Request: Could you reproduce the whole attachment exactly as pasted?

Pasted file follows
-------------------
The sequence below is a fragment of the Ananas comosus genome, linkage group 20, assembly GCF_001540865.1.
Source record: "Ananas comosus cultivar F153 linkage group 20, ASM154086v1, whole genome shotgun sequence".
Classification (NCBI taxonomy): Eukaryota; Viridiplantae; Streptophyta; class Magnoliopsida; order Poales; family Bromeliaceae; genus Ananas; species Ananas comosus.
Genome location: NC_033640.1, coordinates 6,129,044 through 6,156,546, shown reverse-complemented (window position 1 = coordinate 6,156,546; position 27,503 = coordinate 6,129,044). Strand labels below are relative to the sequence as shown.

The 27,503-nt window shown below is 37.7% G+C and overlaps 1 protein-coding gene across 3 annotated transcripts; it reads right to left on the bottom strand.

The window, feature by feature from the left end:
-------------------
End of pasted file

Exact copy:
The sequence below is a fragment of the Ananas comosus genome, linkage group 20, assembly GCF_001540865.1.
Source record: "Ananas comosus cultivar F153 linkage group 20, ASM154086v1, whole genome shotgun sequence".
Classification (NCBI taxonomy): Eukaryota; Viridiplantae; Streptophyta; class Magnoliopsida; order Poales; family Bromeliaceae; genus Ananas; species Ananas comosus.
Genome location: NC_033640.1, coordinates 6,129,044 through 6,156,546, shown reverse-complemented (window position 1 = coordinate 6,156,546; position 27,503 = coordinate 6,129,044). Strand labels below are relative to the sequence as shown.

The 27,503-nt window shown below is 37.7% G+C and overlaps 1 protein-coding gene across 3 annotated transcripts; it reads right to left on the bottom strand.

The window, feature by feature from the left end: